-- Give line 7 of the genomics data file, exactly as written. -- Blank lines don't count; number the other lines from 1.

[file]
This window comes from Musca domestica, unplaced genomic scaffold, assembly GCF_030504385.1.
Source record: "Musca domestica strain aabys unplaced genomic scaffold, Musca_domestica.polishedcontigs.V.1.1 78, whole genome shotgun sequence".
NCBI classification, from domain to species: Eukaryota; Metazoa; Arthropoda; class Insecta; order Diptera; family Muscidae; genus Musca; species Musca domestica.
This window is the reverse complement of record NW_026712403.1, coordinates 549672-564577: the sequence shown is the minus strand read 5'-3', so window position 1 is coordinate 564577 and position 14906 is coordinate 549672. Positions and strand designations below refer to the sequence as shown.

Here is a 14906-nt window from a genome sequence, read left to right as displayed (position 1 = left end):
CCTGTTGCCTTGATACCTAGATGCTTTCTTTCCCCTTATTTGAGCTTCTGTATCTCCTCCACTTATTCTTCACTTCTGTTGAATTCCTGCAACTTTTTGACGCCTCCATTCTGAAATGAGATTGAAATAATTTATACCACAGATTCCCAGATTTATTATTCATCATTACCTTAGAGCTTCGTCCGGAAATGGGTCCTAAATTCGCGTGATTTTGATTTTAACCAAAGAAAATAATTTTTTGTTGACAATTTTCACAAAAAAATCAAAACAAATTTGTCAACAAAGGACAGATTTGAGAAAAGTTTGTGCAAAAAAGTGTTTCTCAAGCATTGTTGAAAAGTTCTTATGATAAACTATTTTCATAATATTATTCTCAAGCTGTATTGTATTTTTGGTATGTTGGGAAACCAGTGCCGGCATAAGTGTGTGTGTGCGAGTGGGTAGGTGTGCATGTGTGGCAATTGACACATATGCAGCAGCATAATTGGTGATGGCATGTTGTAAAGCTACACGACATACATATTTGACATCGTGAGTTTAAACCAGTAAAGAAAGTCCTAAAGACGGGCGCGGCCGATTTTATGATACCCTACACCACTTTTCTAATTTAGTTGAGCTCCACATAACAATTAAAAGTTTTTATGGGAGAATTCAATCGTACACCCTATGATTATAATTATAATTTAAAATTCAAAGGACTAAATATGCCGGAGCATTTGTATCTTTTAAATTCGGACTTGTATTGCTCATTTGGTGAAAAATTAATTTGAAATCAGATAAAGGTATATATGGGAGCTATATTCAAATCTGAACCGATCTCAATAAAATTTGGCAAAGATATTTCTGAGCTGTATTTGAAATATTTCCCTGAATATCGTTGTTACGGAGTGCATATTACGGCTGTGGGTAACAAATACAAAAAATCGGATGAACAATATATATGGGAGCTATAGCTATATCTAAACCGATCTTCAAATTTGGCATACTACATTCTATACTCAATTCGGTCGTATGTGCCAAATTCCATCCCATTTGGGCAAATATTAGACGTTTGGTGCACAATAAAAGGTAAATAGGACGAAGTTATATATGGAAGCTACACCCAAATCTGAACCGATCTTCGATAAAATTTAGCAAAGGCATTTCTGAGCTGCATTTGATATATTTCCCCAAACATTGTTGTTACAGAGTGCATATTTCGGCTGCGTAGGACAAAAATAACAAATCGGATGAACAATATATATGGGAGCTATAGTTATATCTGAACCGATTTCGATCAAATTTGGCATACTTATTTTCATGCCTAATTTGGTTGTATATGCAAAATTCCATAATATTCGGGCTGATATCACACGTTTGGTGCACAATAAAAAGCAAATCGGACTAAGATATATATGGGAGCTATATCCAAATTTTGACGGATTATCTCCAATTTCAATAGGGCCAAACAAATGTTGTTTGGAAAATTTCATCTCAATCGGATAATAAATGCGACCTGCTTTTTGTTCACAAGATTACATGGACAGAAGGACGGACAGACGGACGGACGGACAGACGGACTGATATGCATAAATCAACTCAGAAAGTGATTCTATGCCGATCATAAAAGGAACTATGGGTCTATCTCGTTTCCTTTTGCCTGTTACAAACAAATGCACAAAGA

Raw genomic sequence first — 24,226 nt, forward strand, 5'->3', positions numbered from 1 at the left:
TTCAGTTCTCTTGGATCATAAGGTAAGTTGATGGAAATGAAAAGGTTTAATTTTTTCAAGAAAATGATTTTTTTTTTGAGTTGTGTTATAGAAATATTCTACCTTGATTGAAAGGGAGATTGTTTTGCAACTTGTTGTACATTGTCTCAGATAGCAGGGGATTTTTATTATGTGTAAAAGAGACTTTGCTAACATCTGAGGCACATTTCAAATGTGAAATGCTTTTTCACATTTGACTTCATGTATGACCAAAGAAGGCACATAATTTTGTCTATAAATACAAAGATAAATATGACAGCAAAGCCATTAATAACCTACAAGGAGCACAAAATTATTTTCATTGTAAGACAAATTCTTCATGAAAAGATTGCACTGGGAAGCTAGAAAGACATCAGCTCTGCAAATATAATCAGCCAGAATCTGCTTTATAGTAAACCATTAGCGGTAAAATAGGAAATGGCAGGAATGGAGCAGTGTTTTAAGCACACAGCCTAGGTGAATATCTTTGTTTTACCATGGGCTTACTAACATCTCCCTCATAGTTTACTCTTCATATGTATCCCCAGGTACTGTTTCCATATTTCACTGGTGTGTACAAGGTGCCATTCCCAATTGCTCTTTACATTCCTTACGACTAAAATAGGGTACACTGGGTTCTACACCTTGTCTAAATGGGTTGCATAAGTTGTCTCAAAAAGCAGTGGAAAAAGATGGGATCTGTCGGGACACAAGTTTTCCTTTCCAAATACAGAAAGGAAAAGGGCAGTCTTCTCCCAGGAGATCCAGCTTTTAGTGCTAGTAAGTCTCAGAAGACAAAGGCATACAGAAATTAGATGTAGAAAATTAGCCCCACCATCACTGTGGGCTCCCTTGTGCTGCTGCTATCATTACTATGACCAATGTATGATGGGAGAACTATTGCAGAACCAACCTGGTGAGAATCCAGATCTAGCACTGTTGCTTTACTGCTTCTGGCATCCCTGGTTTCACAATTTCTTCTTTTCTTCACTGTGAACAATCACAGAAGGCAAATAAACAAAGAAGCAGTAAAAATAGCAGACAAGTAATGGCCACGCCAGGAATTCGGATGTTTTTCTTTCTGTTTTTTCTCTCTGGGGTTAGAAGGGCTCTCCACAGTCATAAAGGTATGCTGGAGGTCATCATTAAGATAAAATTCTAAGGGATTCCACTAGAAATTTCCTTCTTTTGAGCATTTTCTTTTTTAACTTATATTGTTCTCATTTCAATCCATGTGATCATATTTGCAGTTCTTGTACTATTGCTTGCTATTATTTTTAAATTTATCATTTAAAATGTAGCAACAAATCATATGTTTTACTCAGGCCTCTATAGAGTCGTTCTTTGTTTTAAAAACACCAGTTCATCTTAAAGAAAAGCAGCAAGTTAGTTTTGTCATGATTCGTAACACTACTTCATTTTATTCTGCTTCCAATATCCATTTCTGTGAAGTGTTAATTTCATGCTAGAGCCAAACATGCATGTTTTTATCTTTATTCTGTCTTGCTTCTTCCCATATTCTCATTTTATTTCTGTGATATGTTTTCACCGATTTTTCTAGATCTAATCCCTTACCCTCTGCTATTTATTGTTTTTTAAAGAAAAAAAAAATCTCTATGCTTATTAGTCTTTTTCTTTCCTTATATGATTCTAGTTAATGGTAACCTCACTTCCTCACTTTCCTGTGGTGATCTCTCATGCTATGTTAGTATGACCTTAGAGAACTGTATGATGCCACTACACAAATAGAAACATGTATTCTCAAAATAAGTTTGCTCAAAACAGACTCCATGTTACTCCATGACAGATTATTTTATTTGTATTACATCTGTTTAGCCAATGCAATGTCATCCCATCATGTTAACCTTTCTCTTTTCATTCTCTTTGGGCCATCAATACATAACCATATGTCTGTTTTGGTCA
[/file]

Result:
Raw genomic sequence first — 24,226 nt, forward strand, 5'->3', positions numbered from 1 at the left: